“9 Great Freethinkers and Religious Dissenters in History” is a piece by Adam Lee at AlterNet. It includes some interesting angles on famous people who’ve been not so thrilled by the whole God trip, including Einstein (who famously stated that “God does not play dice with the universe” when faced with some of the wilder implications of quantum theory, but otherwise didn’t give much credence to religious doctrine and belief), suffragette Elizabeth Cady Stanton, the religiously-named but nonetheless irreligious Emma Lazarus, Robert Frost (who’d have thought?), and the United States’ greatest songwriter, Yip Harburg.
(The nifty symbol up there is a recombinated hybrid type thingy developed in the labs of Canadian artiste Marc Poulin–as a design for a possible tattoo, of all things–which utilizes the symbols of the American Atheist Society with its spinning atom representation and a more recent–and decidedly more svelte–original design by “Diane 531.”)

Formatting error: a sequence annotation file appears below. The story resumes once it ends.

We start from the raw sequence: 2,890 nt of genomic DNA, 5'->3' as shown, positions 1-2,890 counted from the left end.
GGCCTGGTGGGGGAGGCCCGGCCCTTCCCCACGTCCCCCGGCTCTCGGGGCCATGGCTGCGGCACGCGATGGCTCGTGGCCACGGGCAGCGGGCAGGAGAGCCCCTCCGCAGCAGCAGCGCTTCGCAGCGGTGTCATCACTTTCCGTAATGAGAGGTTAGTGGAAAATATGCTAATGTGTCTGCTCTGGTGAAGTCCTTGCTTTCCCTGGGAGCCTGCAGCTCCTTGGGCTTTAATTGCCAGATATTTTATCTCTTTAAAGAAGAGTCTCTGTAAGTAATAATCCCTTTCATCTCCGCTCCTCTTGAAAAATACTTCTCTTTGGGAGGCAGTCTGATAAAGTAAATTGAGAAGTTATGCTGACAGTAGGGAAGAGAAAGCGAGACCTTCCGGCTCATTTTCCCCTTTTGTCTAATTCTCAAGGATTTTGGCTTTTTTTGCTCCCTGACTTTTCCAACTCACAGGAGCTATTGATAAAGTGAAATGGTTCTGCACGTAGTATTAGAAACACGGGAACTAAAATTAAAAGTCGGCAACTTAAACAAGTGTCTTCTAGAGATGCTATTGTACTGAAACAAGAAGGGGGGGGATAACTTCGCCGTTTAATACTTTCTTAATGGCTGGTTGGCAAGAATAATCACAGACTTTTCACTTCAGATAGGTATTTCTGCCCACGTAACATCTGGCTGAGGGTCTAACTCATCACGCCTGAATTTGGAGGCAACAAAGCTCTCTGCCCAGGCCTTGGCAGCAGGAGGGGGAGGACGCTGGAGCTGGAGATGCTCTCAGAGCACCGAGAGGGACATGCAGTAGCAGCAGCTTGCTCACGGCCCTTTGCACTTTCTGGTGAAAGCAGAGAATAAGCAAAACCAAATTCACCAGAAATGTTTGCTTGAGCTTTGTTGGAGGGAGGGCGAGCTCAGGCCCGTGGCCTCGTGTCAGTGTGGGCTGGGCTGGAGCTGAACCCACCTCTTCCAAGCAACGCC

By now news of Bradbury’s passing has saturated the internet, and I doubt that I have much to add but the personal note that The Halloween Tree was a roadmark of my childhood, as I am sure it has been for many others, and hearing it read aloud (along with Lewis and Tolkien) by my fourth grade teacher unlocked new, undiscovered rooms in my imagination–as did Sendak’s Wild Things even earlier in my childhood–and who is going to illuminate the night with forbidden hopes and cherished fears and uncharted stars as they did?
No. It isn’t a piece of neo-retro jewelry based on the ubiquitous Smiley icon that festoons e-mail and internet message-boards like an incurable outbreak of digital herpes. It’s the Nebra Sky Disk, fashioned from bronze and gold, from Cornwall, in England, and it’s 4,500 years old, making it the oldest known representation of the cosmos made by humans. (As opposed to those made by, er, non-humans? Hmm.) Anyway, it’s pretty nifty, huh?